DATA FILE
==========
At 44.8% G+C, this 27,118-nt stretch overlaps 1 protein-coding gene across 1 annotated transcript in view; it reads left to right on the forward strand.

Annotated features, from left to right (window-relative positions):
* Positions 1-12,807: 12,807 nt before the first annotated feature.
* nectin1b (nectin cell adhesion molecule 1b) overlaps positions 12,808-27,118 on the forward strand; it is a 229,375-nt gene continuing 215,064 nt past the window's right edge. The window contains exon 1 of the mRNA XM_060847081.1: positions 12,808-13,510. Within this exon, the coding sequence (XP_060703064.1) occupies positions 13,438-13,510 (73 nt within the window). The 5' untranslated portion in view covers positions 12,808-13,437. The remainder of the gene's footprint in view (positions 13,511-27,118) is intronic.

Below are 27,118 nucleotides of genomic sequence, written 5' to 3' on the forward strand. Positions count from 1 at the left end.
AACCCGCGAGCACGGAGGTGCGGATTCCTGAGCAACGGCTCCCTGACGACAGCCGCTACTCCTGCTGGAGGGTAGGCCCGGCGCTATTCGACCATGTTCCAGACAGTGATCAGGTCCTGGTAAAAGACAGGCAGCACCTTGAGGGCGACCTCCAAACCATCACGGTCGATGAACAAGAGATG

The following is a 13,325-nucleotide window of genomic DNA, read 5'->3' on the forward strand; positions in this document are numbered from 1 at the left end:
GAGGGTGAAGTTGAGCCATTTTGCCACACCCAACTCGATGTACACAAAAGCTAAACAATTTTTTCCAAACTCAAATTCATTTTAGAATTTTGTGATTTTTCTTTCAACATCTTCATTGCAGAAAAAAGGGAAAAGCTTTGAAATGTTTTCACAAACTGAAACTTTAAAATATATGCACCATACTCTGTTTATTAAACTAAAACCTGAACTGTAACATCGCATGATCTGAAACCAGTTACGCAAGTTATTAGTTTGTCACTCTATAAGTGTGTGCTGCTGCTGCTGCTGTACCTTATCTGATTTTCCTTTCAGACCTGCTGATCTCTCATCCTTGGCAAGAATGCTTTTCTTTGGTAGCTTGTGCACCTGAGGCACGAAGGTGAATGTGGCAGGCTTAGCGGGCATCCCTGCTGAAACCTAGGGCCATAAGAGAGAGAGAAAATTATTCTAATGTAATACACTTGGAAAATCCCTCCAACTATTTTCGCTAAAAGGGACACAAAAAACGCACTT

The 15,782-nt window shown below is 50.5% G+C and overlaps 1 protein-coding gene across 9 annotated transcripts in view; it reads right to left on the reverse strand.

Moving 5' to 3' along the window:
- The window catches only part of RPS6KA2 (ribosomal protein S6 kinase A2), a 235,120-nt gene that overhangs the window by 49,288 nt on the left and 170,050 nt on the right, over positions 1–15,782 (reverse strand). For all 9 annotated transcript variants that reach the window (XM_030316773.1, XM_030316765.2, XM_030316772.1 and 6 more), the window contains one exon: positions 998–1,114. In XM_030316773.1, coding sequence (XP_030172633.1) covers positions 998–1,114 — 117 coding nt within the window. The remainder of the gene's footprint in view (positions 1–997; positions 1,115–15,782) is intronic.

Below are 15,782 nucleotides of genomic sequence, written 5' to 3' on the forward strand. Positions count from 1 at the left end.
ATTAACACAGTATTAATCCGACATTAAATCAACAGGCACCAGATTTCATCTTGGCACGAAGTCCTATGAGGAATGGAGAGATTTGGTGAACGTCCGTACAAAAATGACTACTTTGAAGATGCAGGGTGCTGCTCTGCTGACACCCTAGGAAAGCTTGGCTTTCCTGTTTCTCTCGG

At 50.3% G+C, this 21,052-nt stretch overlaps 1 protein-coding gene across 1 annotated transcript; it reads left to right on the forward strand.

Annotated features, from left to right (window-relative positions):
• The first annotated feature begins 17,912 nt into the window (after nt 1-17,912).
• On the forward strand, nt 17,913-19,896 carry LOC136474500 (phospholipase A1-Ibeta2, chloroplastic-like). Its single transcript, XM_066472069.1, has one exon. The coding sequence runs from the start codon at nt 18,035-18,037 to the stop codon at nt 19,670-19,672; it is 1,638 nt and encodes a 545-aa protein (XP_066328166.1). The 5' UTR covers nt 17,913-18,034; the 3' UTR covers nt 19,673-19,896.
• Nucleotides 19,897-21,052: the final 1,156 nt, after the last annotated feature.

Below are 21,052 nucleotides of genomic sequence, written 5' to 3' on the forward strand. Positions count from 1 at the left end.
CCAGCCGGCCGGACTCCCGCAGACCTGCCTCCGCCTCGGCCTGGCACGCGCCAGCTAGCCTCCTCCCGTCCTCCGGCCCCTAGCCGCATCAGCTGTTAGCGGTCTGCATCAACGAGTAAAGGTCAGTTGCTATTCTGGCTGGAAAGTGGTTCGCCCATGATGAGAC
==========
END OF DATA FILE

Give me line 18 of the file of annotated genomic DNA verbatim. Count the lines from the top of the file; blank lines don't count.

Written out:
• Nucleotides 19,897-21,052: the final 1,156 nt, after the last annotated feature.